Diabetes and Your Eye Health

The information provided here is for purposes of general education. It is not intended as medical advice for specific recipients of this article. Diabetes is caused by the body’s inability to create or effectively use its own insulin, which is produced by islet cells found in the pancreas. Insulin helps regulate blood sugar (or glucose), which provides energy to the body’s cells and tissues. In 2018, more than 34 million people, or 10.5% of the United States population, had diabetes. Almost one in five people who have diabetes remain undiagnosed. Diabetes is the seventh leading cause of death in the United States and is the most common cause of vision impairment and blindness among working-age adults.

Diabetes causes Diabetic Retinopathy, which can cause vision loss by damaging the part of the eye called the “retina”. The retina is a layer of nerves lining the back part of the eye, and its job is to process light and images. The macula is the central part of the retina, and it allows us to see details for reading, driving, or seeing someone’s face. Diabetic retinopathy is classified into 2 forms: non-proliferative diabetic retinopathy and proliferative diabetic retinopathy. Non-proliferative diabetic retinopathy is characterized by leaking blood vessels in the eye. Proliferative diabetic retinopathy is caused by severe damage to the blood vessels and subsequent growth of abnormal blood vessels inside the eye.

In non-proliferative diabetic retinopathy, the blood vessels of the retina become damaged and develop tiny leaks. The leaking vessels can lead to swelling (edema) of the macula causing loss of vision including blurring, distortion or darkening. Severe macular edema can lead to permanent loss of vision making it difficult or impossible to read and drive. Macular edema is typically treated with injections into the eye that can help stop the leakage and sometimes allow vision to improve.

Proliferative diabetic retinopathy, if left untreated, can cause bleeding inside the eye, growth of scar tissue, and death of parts of the retina. These serious problems can lead to severe vision loss or even total blindness. Proliferative diabetic retinopathy can be treated with both laser therapy and injections. Laser treatment attempts to cause regression of the abnormal blood vessels in the eye lessening the chance of bleeding and scarring. Injections are also used to cause regression of the abnormal blood vessels but need to be repeated to maintain the benefits. The damage cannot be reversed with either treatment but can be limited if it is done before extensive damage has been caused. In some cases, surgery is needed to remove blood from within the eye as well as to remove some of the scar tissue on the retinal surface.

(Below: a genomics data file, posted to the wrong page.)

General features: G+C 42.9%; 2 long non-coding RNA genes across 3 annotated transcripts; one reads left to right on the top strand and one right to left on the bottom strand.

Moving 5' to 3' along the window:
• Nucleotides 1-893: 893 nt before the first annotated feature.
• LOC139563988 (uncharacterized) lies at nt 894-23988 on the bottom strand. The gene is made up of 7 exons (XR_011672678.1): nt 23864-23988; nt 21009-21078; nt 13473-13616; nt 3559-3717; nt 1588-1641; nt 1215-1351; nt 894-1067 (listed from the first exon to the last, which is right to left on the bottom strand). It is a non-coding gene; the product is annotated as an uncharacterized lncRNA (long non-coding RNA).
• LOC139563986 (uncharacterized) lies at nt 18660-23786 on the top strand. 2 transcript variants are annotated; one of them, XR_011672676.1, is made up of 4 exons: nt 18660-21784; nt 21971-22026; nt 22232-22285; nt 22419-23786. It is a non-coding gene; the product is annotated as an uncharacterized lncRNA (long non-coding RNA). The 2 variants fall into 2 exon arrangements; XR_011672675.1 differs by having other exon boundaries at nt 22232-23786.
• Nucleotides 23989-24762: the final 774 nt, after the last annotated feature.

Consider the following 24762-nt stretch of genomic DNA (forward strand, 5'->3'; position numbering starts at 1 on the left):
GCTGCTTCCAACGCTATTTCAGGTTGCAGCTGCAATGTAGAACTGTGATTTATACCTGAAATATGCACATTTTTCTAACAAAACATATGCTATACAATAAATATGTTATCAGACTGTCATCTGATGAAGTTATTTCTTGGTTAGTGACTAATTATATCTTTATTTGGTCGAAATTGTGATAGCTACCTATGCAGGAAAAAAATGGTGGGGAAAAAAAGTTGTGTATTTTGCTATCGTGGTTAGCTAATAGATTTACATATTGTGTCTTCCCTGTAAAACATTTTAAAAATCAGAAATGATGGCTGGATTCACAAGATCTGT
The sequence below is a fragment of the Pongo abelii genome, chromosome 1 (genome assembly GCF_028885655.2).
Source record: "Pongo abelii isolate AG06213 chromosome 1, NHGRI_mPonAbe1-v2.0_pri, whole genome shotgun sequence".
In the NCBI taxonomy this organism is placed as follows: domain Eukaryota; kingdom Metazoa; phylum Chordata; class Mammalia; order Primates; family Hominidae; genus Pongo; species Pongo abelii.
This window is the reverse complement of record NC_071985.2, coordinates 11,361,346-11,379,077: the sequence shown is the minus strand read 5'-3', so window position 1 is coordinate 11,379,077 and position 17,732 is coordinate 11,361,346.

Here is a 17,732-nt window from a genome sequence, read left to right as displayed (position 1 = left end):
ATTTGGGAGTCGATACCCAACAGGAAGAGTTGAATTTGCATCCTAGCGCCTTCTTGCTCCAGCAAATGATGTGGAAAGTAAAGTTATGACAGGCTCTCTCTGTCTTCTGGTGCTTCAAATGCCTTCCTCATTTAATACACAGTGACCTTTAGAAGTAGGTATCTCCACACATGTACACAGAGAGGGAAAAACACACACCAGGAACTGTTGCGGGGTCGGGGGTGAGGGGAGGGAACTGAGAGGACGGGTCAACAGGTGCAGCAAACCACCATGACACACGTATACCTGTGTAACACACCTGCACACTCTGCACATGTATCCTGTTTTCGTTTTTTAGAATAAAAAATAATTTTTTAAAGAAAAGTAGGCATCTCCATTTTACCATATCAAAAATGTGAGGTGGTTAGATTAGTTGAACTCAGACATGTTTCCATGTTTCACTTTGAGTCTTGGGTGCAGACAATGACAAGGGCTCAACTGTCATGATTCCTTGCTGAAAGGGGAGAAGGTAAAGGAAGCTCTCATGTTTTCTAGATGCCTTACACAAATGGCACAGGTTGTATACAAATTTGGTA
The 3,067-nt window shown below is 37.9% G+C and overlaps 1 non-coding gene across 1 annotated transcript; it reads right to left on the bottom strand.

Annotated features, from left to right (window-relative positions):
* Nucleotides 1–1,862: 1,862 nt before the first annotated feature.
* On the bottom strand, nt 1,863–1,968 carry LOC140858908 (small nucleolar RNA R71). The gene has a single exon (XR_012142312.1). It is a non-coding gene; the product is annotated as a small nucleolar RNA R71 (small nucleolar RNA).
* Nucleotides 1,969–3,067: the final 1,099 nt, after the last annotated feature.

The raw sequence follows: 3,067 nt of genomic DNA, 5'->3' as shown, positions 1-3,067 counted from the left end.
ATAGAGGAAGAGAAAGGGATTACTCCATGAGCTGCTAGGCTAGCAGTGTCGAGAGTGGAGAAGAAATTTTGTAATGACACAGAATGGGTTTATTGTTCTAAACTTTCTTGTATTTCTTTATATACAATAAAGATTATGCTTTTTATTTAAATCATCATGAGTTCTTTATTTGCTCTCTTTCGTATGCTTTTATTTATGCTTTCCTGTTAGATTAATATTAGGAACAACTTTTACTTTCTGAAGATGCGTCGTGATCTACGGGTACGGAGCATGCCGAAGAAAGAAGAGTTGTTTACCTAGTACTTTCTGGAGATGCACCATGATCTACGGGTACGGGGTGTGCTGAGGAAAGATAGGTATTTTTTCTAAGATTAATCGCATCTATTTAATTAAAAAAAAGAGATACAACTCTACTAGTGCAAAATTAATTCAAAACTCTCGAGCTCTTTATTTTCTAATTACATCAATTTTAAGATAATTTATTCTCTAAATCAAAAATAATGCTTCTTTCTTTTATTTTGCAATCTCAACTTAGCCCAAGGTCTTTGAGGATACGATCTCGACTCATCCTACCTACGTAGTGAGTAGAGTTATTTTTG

Many studies have shown the benefits of blood sugar and blood pressure control for the health of diabetic patients. With good control of both blood sugar and blood pressure, the risk of diabetic retinopathy can be reduced significantly. Although there is no cure for diabetic retinopathy, some treatments can prevent permanent vision loss.


What should you do if you have diabetes?

If you have diabetes, an annual dilated eye exam is recommended. This can help catch eye problems at an early stage, increasing the chances of preventing severe vision loss.

At Associated Eye Care we can help manage & treat your diabetic eye conditions. Schedule an appointment today by calling 651-275-3000.


About the author

Image of Alan A. Downie, M.D.

Alan A. Downie, M.D.

Vitreo-retinal Surgery, Laser Surgery, Cataract Surgery,


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Dr. Downie joined Associated Eye Care in 1995. He completed his undergraduate studies at Carleton College in Northfield, MN. He received his medical degree from The Ohio Stat...

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